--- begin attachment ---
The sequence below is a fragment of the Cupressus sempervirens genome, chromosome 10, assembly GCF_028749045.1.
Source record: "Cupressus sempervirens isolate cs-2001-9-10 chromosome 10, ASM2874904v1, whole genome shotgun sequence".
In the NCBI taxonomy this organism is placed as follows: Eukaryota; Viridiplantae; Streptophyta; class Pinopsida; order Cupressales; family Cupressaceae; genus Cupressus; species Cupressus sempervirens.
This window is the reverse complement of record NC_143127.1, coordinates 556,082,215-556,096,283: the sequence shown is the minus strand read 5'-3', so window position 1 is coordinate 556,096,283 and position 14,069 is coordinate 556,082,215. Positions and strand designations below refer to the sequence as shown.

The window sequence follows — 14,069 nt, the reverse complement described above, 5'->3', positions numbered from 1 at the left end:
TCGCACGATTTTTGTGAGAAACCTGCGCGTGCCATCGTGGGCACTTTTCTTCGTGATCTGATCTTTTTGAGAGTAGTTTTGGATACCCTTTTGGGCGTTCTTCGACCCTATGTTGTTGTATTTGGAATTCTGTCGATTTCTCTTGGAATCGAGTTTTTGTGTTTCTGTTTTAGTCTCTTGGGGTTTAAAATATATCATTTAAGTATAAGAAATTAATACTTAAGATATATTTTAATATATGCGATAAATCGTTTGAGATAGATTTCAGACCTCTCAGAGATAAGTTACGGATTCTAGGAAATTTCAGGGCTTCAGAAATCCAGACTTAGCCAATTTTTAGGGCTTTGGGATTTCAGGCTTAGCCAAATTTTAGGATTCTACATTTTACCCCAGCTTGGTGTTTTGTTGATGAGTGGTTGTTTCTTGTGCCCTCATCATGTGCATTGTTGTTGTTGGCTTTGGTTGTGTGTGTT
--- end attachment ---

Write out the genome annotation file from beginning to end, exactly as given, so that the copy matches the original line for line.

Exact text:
The sequence below is a fragment of the Cupressus sempervirens genome, chromosome 10, assembly GCF_028749045.1.
Source record: "Cupressus sempervirens isolate cs-2001-9-10 chromosome 10, ASM2874904v1, whole genome shotgun sequence".
In the NCBI taxonomy this organism is placed as follows: Eukaryota; Viridiplantae; Streptophyta; class Pinopsida; order Cupressales; family Cupressaceae; genus Cupressus; species Cupressus sempervirens.
This window is the reverse complement of record NC_143127.1, coordinates 556,082,215-556,096,283: the sequence shown is the minus strand read 5'-3', so window position 1 is coordinate 556,096,283 and position 14,069 is coordinate 556,082,215. Positions and strand designations below refer to the sequence as shown.

The window sequence follows — 14,069 nt, the reverse complement described above, 5'->3', positions numbered from 1 at the left end:
TCGCACGATTTTTGTGAGAAACCTGCGCGTGCCATCGTGGGCACTTTTCTTCGTGATCTGATCTTTTTGAGAGTAGTTTTGGATACCCTTTTGGGCGTTCTTCGACCCTATGTTGTTGTATTTGGAATTCTGTCGATTTCTCTTGGAATCGAGTTTTTGTGTTTCTGTTTTAGTCTCTTGGGGTTTAAAATATATCATTTAAGTATAAGAAATTAATACTTAAGATATATTTTAATATATGCGATAAATCGTTTGAGATAGATTTCAGACCTCTCAGAGATAAGTTACGGATTCTAGGAAATTTCAGGGCTTCAGAAATCCAGACTTAGCCAATTTTTAGGGCTTTGGGATTTCAGGCTTAGCCAAATTTTAGGATTCTACATTTTACCCCAGCTTGGTGTTTTGTTGATGAGTGGTTGTTTCTTGTGCCCTCATCATGTGCATTGTTGTTGTTGGCTTTGGTTGTGTGTGTT